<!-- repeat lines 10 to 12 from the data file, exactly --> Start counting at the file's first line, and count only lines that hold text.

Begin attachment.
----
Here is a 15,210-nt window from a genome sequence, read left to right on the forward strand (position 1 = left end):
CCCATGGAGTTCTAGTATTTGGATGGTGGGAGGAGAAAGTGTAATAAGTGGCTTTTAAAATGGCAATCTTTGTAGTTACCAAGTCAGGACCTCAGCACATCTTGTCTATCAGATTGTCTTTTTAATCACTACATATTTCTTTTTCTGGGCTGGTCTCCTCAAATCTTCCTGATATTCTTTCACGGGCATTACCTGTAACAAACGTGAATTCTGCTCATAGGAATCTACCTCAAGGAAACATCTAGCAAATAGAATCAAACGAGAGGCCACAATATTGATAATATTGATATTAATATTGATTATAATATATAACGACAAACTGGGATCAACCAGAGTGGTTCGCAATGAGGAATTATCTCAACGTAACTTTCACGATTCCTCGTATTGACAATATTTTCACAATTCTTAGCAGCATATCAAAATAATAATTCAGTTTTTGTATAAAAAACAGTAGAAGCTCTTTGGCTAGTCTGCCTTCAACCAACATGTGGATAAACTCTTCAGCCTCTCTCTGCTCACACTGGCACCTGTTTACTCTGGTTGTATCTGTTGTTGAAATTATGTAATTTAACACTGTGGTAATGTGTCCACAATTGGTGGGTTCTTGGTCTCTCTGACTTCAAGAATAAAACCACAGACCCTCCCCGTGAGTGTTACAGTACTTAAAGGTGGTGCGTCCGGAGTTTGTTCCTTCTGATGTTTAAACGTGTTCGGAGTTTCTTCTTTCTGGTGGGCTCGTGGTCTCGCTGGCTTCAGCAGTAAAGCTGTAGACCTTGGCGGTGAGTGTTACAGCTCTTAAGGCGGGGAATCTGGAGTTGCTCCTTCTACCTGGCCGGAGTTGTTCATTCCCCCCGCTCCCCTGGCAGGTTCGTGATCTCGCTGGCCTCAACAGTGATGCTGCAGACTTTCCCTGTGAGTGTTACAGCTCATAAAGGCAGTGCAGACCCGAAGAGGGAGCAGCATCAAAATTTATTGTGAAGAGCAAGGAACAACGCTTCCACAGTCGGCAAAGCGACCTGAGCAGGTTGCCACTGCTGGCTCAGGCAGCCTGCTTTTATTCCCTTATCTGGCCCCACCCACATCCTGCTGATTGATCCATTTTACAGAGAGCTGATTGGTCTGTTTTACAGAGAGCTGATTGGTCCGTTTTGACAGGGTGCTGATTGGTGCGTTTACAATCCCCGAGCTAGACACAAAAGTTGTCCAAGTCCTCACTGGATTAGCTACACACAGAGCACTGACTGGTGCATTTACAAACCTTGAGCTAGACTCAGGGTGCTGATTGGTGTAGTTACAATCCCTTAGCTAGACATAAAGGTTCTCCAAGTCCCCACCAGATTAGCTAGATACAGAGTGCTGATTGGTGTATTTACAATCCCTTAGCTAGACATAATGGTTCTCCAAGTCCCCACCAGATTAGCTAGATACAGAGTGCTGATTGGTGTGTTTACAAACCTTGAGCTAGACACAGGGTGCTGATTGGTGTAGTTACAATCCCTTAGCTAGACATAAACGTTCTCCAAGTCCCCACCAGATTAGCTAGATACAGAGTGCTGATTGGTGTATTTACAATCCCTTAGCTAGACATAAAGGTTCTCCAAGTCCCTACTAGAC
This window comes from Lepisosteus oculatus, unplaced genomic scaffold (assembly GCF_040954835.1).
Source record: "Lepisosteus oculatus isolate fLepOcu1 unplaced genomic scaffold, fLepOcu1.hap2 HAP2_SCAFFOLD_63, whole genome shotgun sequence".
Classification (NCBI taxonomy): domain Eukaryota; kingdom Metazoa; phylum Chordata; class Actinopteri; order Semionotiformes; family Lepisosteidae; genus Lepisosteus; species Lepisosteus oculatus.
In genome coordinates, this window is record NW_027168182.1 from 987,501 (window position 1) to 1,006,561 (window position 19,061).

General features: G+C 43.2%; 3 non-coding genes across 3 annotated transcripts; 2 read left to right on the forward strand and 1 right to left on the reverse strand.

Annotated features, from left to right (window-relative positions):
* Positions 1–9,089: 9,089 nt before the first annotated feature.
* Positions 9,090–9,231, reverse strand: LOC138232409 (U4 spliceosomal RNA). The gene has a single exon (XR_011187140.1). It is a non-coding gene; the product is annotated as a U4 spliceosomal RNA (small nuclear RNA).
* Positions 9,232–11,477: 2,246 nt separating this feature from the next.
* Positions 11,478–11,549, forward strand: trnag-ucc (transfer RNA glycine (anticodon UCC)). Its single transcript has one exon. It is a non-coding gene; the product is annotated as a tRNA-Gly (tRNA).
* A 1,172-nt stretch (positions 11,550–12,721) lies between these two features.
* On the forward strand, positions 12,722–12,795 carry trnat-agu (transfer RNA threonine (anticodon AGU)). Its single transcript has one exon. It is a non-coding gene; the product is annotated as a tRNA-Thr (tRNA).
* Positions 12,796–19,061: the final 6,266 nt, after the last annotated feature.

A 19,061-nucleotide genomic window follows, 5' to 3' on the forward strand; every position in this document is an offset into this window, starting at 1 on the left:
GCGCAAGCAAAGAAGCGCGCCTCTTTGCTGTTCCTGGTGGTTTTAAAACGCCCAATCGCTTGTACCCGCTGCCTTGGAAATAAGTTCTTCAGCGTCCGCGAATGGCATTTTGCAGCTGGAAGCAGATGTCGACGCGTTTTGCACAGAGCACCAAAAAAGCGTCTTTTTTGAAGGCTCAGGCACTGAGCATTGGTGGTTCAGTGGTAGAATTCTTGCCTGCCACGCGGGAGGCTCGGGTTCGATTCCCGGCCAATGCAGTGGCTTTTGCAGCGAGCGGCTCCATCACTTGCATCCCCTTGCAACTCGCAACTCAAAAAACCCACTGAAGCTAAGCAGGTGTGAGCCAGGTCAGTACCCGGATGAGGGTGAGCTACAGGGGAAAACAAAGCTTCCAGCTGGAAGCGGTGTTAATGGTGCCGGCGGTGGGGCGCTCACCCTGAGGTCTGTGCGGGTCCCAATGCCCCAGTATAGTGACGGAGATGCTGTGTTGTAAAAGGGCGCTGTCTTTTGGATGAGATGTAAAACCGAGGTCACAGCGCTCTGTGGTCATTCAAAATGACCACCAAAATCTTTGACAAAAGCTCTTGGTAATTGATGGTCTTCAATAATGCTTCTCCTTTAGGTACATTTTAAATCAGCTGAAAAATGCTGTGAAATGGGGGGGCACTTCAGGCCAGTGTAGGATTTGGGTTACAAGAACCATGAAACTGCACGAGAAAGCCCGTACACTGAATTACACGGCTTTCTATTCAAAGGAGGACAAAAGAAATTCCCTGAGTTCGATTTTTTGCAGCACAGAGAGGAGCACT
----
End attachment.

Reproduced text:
* Positions 9,090–9,231, reverse strand: LOC138232409 (U4 spliceosomal RNA). The gene has a single exon (XR_011187140.1). It is a non-coding gene; the product is annotated as a U4 spliceosomal RNA (small nuclear RNA).
* Positions 9,232–11,477: 2,246 nt separating this feature from the next.
* Positions 11,478–11,549, forward strand: trnag-ucc (transfer RNA glycine (anticodon UCC)). Its single transcript has one exon. It is a non-coding gene; the product is annotated as a tRNA-Gly (tRNA).